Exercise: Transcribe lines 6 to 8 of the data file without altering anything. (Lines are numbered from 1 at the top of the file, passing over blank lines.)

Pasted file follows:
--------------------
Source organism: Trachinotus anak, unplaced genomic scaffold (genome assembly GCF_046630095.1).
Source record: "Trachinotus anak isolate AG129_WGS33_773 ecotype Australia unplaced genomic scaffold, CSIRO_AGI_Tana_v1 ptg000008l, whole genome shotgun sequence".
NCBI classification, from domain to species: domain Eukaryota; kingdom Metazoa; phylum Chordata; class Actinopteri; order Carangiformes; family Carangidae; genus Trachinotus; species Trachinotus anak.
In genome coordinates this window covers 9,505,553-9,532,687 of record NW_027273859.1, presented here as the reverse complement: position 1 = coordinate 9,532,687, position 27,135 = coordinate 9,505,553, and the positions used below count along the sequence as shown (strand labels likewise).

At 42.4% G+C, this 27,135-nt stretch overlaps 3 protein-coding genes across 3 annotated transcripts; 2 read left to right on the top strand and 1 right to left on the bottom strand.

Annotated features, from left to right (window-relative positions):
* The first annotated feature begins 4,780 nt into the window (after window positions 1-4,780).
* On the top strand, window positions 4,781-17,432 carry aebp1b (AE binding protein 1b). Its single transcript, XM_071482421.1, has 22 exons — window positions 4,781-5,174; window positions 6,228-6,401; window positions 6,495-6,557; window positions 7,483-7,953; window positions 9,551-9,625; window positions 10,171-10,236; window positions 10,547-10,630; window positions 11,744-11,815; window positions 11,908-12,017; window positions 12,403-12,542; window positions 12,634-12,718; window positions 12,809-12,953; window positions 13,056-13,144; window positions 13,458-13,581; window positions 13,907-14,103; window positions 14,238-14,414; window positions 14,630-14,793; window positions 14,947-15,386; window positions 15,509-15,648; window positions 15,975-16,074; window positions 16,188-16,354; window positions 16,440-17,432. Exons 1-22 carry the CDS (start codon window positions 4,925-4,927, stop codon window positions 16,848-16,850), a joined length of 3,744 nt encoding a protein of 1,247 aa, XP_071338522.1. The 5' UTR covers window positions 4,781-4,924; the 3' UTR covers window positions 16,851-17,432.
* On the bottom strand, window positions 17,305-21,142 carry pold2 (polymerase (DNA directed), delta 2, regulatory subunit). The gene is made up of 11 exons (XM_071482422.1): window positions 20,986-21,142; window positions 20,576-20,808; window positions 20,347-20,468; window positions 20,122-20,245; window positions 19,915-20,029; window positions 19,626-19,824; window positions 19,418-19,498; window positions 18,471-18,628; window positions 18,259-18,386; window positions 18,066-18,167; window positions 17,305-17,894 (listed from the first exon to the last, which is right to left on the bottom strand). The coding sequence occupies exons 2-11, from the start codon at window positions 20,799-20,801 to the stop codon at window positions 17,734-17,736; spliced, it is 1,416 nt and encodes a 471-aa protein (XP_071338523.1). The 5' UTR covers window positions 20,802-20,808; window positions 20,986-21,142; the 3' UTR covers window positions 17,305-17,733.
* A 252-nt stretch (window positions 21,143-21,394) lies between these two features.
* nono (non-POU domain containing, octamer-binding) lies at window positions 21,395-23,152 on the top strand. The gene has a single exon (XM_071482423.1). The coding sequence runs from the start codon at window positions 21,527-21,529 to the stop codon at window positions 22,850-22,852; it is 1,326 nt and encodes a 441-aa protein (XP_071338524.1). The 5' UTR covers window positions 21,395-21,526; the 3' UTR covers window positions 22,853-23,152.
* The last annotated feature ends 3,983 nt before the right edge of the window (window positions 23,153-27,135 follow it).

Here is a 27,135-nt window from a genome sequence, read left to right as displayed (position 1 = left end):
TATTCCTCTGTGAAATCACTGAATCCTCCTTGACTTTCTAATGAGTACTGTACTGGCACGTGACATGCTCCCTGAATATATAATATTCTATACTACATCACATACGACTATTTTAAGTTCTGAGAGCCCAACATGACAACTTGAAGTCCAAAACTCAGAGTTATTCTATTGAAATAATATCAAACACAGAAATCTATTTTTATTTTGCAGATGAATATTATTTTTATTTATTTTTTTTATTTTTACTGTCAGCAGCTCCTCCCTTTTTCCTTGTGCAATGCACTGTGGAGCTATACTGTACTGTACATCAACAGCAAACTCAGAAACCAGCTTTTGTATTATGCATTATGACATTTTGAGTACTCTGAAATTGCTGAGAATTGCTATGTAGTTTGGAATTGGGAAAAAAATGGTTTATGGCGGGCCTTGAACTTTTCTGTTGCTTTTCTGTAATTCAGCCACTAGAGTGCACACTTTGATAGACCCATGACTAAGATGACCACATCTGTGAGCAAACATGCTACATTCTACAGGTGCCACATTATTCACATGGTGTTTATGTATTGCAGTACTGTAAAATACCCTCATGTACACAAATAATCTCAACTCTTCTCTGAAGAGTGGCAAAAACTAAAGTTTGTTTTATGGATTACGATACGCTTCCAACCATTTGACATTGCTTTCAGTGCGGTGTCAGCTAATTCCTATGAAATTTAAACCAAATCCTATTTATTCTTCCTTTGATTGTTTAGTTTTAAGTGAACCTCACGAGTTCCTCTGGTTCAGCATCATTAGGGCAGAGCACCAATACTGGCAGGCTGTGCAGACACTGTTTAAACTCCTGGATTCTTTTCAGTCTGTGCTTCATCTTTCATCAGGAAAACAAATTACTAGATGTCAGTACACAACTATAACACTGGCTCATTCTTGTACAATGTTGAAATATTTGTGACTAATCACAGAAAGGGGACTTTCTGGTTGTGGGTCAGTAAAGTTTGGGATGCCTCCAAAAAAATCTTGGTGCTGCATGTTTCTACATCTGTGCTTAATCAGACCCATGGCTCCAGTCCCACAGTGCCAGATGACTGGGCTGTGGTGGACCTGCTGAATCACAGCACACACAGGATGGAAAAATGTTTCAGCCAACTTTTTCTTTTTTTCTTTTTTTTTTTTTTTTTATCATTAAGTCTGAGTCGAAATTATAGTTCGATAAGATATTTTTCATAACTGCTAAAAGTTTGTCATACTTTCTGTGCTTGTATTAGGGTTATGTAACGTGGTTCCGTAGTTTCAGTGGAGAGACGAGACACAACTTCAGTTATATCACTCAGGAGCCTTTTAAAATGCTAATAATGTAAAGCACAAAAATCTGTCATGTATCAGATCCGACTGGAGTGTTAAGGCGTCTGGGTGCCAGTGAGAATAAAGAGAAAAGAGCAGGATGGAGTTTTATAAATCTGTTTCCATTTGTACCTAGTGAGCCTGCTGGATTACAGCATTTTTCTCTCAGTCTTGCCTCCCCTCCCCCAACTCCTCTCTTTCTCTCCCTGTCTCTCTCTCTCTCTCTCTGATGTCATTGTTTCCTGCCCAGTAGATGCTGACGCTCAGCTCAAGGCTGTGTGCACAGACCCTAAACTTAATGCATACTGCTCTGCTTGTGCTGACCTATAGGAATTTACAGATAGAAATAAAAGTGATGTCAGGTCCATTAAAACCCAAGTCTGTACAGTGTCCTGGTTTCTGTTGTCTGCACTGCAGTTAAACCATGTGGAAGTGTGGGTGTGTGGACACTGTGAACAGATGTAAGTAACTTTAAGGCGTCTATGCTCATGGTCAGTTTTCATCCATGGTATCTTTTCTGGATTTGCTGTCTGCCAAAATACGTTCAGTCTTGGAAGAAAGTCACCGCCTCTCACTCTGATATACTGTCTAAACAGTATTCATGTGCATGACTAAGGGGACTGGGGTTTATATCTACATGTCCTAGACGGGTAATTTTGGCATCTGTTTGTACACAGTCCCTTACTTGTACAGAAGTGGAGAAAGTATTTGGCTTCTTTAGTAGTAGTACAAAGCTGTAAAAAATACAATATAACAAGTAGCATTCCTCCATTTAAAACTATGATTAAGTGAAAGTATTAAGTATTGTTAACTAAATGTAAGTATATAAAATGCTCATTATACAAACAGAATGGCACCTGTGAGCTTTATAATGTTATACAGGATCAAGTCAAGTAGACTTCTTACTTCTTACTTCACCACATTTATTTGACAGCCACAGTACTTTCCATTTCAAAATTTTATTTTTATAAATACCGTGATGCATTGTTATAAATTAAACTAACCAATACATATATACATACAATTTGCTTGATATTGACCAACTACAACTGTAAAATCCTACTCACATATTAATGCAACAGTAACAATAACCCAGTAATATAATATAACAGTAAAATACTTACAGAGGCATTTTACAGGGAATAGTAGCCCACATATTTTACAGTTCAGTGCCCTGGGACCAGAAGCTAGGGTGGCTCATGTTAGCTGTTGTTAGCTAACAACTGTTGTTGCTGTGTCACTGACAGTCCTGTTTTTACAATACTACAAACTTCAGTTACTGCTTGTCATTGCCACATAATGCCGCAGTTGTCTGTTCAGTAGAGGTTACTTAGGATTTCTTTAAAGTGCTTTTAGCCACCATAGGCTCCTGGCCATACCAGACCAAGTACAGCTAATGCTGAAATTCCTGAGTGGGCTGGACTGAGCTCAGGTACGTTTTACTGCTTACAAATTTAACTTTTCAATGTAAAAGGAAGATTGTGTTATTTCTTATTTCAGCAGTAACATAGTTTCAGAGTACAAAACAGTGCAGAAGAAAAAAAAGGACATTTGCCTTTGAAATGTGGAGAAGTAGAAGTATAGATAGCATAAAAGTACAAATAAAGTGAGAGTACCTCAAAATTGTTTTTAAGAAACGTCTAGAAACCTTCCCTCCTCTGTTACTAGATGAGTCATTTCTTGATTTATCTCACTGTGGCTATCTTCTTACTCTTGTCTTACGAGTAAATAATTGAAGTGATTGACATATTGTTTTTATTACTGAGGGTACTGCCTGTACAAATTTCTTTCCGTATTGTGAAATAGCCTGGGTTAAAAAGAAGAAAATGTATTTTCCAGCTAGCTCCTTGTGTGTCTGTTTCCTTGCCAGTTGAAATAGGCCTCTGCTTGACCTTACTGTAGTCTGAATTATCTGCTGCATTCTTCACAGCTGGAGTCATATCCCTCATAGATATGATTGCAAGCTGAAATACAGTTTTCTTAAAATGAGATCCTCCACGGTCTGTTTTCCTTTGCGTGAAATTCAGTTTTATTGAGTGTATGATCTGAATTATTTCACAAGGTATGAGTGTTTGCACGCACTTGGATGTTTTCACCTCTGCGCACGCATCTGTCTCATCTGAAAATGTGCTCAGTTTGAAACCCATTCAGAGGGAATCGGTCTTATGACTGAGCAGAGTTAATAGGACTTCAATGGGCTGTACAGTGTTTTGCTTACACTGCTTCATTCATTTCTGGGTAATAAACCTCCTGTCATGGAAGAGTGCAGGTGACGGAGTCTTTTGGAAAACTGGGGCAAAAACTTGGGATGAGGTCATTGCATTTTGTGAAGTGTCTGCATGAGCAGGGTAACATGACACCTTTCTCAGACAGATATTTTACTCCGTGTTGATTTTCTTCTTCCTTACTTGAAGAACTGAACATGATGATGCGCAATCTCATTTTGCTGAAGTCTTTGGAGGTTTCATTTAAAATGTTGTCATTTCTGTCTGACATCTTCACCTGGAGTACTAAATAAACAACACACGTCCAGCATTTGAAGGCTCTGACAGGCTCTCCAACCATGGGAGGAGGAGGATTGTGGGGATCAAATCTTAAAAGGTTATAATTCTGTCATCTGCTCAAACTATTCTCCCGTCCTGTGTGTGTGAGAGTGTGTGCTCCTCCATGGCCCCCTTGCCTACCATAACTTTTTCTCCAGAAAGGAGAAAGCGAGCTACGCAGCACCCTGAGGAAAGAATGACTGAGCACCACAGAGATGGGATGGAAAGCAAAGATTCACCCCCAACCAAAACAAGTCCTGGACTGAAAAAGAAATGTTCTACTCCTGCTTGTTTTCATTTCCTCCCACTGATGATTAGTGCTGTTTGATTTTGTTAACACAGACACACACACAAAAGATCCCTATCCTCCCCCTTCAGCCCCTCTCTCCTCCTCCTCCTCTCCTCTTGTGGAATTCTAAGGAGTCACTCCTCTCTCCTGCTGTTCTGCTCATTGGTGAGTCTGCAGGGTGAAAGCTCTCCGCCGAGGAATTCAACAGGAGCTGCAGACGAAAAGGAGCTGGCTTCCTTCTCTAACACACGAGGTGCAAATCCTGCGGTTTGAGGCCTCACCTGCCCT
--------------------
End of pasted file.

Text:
Annotated features, from left to right (window-relative positions):
* The first annotated feature begins 4,780 nt into the window (after window positions 1-4,780).
* On the top strand, window positions 4,781-17,432 carry aebp1b (AE binding protein 1b). Its single transcript, XM_071482421.1, has 22 exons — window positions 4,781-5,174; window positions 6,228-6,401; window positions 6,495-6,557; window positions 7,483-7,953; window positions 9,551-9,625; window positions 10,171-10,236; window positions 10,547-10,630; window positions 11,744-11,815; window positions 11,908-12,017; window positions 12,403-12,542; window positions 12,634-12,718; window positions 12,809-12,953; window positions 13,056-13,144; window positions 13,458-13,581; window positions 13,907-14,103; window positions 14,238-14,414; window positions 14,630-14,793; window positions 14,947-15,386; window positions 15,509-15,648; window positions 15,975-16,074; window positions 16,188-16,354; window positions 16,440-17,432. Exons 1-22 carry the CDS (start codon window positions 4,925-4,927, stop codon window positions 16,848-16,850), a joined length of 3,744 nt encoding a protein of 1,247 aa, XP_071338522.1. The 5' UTR covers window positions 4,781-4,924; the 3' UTR covers window positions 16,851-17,432.